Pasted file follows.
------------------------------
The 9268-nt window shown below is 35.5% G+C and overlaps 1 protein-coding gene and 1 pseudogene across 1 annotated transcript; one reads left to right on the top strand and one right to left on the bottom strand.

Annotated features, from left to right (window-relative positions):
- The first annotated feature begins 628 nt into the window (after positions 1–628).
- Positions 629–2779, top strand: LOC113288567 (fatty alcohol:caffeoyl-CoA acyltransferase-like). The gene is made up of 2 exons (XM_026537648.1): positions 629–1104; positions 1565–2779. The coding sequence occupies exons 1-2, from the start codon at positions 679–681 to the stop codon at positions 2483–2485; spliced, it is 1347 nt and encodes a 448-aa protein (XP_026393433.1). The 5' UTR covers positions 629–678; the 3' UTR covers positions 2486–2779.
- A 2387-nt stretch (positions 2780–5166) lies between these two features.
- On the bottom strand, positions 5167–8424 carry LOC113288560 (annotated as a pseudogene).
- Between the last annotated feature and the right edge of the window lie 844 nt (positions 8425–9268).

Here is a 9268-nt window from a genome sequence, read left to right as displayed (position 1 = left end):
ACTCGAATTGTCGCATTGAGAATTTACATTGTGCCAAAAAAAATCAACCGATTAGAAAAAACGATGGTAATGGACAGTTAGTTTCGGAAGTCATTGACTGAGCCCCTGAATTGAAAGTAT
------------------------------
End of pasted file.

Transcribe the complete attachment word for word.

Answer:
The 9268-nt window shown below is 35.5% G+C and overlaps 1 protein-coding gene and 1 pseudogene across 1 annotated transcript; one reads left to right on the top strand and one right to left on the bottom strand.

Annotated features, from left to right (window-relative positions):
- The first annotated feature begins 628 nt into the window (after positions 1–628).
- Positions 629–2779, top strand: LOC113288567 (fatty alcohol:caffeoyl-CoA acyltransferase-like). The gene is made up of 2 exons (XM_026537648.1): positions 629–1104; positions 1565–2779. The coding sequence occupies exons 1-2, from the start codon at positions 679–681 to the stop codon at positions 2483–2485; spliced, it is 1347 nt and encodes a 448-aa protein (XP_026393433.1). The 5' UTR covers positions 629–678; the 3' UTR covers positions 2486–2779.
- A 2387-nt stretch (positions 2780–5166) lies between these two features.
- On the bottom strand, positions 5167–8424 carry LOC113288560 (annotated as a pseudogene).
- Between the last annotated feature and the right edge of the window lie 844 nt (positions 8425–9268).

Here is a 9268-nt window from a genome sequence, read left to right as displayed (position 1 = left end):
ACTCGAATTGTCGCATTGAGAATTTACATTGTGCCAAAAAAAATCAACCGATTAGAAAAAACGATGGTAATGGACAGTTAGTTTCGGAAGTCATTGACTGAGCCCCTGAATTGAAAGTAT